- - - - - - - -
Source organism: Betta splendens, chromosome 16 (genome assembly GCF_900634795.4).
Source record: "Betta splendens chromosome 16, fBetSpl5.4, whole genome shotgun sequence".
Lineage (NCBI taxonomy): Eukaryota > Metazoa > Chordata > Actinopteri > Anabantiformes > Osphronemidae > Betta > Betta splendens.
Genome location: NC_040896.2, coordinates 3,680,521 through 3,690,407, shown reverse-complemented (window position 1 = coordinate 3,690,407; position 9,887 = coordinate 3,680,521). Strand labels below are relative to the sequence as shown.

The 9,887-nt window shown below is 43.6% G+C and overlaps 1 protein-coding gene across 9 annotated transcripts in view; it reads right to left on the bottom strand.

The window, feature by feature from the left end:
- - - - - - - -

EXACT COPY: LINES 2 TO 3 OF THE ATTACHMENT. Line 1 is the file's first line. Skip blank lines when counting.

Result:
Source record: "Betta splendens chromosome 16, fBetSpl5.4, whole genome shotgun sequence".
Lineage (NCBI taxonomy): Eukaryota > Metazoa > Chordata > Actinopteri > Anabantiformes > Osphronemidae > Betta > Betta splendens.